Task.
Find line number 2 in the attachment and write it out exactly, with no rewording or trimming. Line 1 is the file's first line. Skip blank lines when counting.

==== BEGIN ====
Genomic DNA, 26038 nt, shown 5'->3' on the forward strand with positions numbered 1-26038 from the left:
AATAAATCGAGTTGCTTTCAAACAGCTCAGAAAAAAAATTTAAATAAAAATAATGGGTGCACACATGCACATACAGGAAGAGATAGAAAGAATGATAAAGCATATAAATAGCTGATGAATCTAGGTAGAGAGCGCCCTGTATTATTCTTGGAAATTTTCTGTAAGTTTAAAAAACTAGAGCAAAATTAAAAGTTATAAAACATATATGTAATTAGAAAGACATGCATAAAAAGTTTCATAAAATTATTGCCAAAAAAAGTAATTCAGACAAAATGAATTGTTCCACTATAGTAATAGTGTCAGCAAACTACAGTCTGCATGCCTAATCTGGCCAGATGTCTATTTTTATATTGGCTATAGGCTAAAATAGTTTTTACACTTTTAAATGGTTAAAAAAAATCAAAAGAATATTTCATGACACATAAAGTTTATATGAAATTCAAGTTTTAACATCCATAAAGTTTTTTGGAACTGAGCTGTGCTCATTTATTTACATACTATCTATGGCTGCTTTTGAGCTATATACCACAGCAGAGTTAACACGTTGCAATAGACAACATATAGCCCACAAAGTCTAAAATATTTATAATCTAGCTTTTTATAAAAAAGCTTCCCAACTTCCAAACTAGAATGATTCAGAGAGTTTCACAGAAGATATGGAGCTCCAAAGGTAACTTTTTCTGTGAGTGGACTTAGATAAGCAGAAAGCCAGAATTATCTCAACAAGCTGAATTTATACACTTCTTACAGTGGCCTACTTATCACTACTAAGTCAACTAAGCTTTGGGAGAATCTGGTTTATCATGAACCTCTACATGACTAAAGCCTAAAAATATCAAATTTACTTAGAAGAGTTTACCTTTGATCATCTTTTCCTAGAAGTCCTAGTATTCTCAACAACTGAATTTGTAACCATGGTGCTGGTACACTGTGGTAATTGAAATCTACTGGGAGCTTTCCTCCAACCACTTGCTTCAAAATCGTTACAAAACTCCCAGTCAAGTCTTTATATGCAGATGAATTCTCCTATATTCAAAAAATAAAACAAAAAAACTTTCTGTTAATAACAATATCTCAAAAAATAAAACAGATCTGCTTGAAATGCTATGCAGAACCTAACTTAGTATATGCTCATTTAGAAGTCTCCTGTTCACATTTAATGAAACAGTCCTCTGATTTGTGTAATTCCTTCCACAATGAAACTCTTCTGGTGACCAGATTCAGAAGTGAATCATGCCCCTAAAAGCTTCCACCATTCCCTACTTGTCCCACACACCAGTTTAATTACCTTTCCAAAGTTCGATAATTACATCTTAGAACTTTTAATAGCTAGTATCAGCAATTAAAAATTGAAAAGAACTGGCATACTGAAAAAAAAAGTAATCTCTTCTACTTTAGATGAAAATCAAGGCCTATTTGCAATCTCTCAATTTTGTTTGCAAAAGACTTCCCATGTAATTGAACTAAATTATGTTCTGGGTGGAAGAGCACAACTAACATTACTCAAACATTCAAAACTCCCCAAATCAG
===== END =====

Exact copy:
AATAAATCGAGTTGCTTTCAAACAGCTCAGAAAAAAAATTTAAATAAAAATAATGGGTGCACACATGCACATACAGGAAGAGATAGAAAGAATGATAAAGCATATAAATAGCTGATGAATCTAGGTAGAGAGCGCCCTGTATTATTCTTGGAAATTTTCTGTAAGTTTAAAAAACTAGAGCAAAATTAAAAGTTATAAAACATATATGTAATTAGAAAGACATGCATAAAAAGTTTCATAAAATTATTGCCAAAAAAAGTAATTCAGACAAAATGAATTGTTCCACTATAGTAATAGTGTCAGCAAACTACAGTCTGCATGCCTAATCTGGCCAGATGTCTATTTTTATATTGGCTATAGGCTAAAATAGTTTTTACACTTTTAAATGGTTAAAAAAAATCAAAAGAATATTTCATGACACATAAAGTTTATATGAAATTCAAGTTTTAACATCCATAAAGTTTTTTGGAACTGAGCTGTGCTCATTTATTTACATACTATCTATGGCTGCTTTTGAGCTATATACCACAGCAGAGTTAACACGTTGCAATAGACAACATATAGCCCACAAAGTCTAAAATATTTATAATCTAGCTTTTTATAAAAAAGCTTCCCAACTTCCAAACTAGAATGATTCAGAGAGTTTCACAGAAGATATGGAGCTCCAAAGGTAACTTTTTCTGTGAGTGGACTTAGATAAGCAGAAAGCCAGAATTATCTCAACAAGCTGAATTTATACACTTCTTACAGTGGCCTACTTATCACTACTAAGTCAACTAAGCTTTGGGAGAATCTGGTTTATCATGAACCTCTACATGACTAAAGCCTAAAAATATCAAATTTACTTAGAAGAGTTTACCTTTGATCATCTTTTCCTAGAAGTCCTAGTATTCTCAACAACTGAATTTGTAACCATGGTGCTGGTACACTGTGGTAATTGAAATCTACTGGGAGCTTTCCTCCAACCACTTGCTTCAAAATCGTTACAAAACTCCCAGTCAAGTCTTTATATGCAGATGAATTCTCCTATATTCAAAAAATAAAACAAAAAAACTTTCTGTTAATAACAATATCTCAAAAAATAAAACAGATCTGCTTGAAATGCTATGCAGAACCTAACTTAGTATATGCTCATTTAGAAGTCTCCTGTTCACATTTAATGAAACAGTCCTCTGATTTGTGTAATTCCTTCCACAATGAAACTCTTCTGGTGACCAGATTCAGAAGTGAATCATGCCCCTAAAAGCTTCCACCATTCCCTACTTGTCCCACACACCAGTTTAATTACCTTTCCAAAGTTCGATAATTACATCTTAGAACTTTTAATAGCTAGTATCAGCAATTAAAAATTGAAAAGAACTGGCATACTGAAAAAAAAAGTAATCTCTTCTACTTTAGATGAAAATCAAGGCCTATTTGCAATCTCTCAATTTTGTTTGCAAAAGACTTCCCATGTAATTGAACTAAATTATGTTCTGGGTGGAAGAGCACAACTAACATTACTCAAACATTCAAAACTCCCCAAATCAG